“Inferno” is A Misfire: 8 Reasons to End The Da Vinci Code Franchise
Oct 20, 2016   •   Mikhail Lecaros
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Oct 20, 2016   •   Mikhail Lecaros
By Mikhail Lecaros
Back in 2003, there was no end of controversy over author Dan Brown’s decision to acknowledge Mary Magdalene as Jesus’ wife in his novel, The Da Vinci Code. Despite the book clearly being labelled “Fiction”, the Vatican had reservations about its content, while in the Philippines, the CBCP wanted it banned outright. Like all good controversies, the only thing any move to remove the offending content accomplished was create a public demand to see what all the fuss was about.
At any rate, the New York Times bestseller told the story about the hunt for the Holy Grail, featuring Cambridge professor and symbology expert Robert Langdon decoding an ancient puzzle hidden in historical artwork and monuments to solve a mystery of Christ. Filmmakers Ron Howard (A Beautiful Mind) and producer Brian Grazer (Frost\Nixon) chose to ride the wave of controversy by bringing Da Vinci Code to the screen before its literary predecessor, Angels and Demons (which would become the film’s sequel).
The resulting film starred Tom Hanks (Captain Phillips) with an unfortunate mullet as Langdon and an international cast that included Audrey Tautou (Amelie), Ian McKellen (The Lord of the Rings, X-Men), Alfred Molina (Spider-Man 2), Jürgen Prochnow (Das Boot), Paul Bettany (Captain America: Civil War), and Jean Reno (The Professional). While the film received middling to negative reviews, it nevertheless made US$ 750 million at the global box office, paving the way for Angels and Demons (2009) and now, Inferno.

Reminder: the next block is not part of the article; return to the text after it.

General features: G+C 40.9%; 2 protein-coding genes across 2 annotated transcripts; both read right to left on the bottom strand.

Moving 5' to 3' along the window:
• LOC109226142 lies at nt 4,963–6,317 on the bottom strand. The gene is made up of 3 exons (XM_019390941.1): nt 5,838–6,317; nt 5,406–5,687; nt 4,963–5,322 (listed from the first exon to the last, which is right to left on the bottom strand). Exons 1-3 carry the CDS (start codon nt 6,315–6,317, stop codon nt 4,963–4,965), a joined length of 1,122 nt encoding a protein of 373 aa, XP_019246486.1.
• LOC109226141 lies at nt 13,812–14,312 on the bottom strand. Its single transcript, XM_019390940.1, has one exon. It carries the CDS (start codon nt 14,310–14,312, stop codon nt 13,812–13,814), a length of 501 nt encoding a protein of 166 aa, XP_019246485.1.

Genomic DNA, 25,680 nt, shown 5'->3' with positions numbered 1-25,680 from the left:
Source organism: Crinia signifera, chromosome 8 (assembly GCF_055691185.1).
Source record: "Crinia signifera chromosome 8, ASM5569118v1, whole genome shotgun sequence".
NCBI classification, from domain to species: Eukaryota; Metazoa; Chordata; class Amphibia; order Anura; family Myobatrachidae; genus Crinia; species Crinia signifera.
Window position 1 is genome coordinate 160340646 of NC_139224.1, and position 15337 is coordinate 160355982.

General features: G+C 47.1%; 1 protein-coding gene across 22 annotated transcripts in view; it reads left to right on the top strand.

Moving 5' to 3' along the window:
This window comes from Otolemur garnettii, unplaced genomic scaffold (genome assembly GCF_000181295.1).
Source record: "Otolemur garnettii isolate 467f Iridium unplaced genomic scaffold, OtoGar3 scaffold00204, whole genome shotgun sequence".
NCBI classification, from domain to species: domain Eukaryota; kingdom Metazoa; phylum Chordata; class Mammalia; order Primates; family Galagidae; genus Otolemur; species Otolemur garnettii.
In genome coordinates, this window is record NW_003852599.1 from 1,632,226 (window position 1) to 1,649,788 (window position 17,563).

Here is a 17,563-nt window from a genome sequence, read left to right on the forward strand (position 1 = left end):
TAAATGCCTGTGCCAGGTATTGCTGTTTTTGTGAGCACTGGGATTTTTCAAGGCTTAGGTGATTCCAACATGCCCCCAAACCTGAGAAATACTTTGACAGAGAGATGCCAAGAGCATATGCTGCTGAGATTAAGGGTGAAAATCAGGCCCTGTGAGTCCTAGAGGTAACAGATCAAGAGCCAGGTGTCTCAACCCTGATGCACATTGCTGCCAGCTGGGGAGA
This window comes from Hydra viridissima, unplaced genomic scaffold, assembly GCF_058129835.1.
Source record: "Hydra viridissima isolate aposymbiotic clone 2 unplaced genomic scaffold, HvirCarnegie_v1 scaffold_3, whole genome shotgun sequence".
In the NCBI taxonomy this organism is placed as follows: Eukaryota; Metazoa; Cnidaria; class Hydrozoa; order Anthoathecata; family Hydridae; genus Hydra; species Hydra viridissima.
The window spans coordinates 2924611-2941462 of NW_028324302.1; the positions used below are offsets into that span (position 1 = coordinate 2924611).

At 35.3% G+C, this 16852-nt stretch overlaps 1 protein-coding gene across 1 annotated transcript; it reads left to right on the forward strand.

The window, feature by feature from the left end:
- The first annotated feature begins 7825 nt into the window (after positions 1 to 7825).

This time around, Dr. Langdon must outrace a group dedicated to reversing decades of overconsumption by releasing a plague that will eradicate the majority of the world’s population. The only trouble is, Langdon is suffering from low-grade amnesia courtesy of a head injury, and his only ally is his doctor, Sienna Brooks (The Theory of Everything’s Felicity Jones). With time running out, and agents of the World Health Organization (seriously) hot on his trail, Langdon must decipher (what else?) a series of clues hidden in historical artwork and monuments in order to find the virus.
Here are eight reasons why it might be a good idea for this big screen franchise to call it a day:
Remember the controversy? There’s no such excitement surrounding Inferno and the somewhat lackluster trailers did little to stoke the flames of whatever fans the franchise may have left at this point. In fact, other than the $US 1.2 billion generated by its predecessors, one finds it hard to imagine any compelling creative reason to bring Robert Langdon back to the big screen.
There are no secret societies (ancient or otherwise) at play here; what we get instead is a weak sauce Bond villain wannabe (played by Lone Survivor’s Ben Foster) whose plan was seemingly inspired by The Spy Who Loved Me (1977) and Moonraker (1979). Now, we’re not super villains, but when your ultimate plan comes from 007’s tongue-in-cheek Roger Moore era, you deserve to be defeated by Forrest Gump.
Like its predecessors, Inferno boasts a pretty decent international cast. Aside from Hanks, the film stars Felicity Jones (The Theory of Everything), award-winning French actor Omar Sy (The Intouchables), Sidse Babett Knudsen (HBO’s Westworld remake), and Life of Pi’s Irrfan Khan. Sadly, everyone, including the usually dependable Hanks, seems either bored or just going through the motions. The only one seemingly having any fun here is Khan as a bespoke suit-wearing, smooth-talking, antique knife-wielding security administrator.
Despite the degree talent assembled in front of and behind the camera, it’s difficult to shake the feeling that a lot of them, in the finest Adam Sandler tradition, signed on for the free trip to Europe.
Now, nobody’s saying Robert Langdon needs to have a sexual spark with every young female who inexplicably winds up accompanying him on his (oddly-specific-to-his-skill-set) adventures, but some degree of chemistry would be nice to at least have us believe that Jones’ character would join Hanks. While a third act development would seemingly answer this concern, the motivation behind said twist would imply an even greater need to pretend to care about Langdon’s wellbeing, rather than the bland dullness (with a side of ennui) that we end up getting. It’s hard to get invested in an adventure that even the main characters can’t seem to get worked up about. If Jones is anywhere this dull in the upcoming Rogue One, Star Wars fans are in for disappointment.
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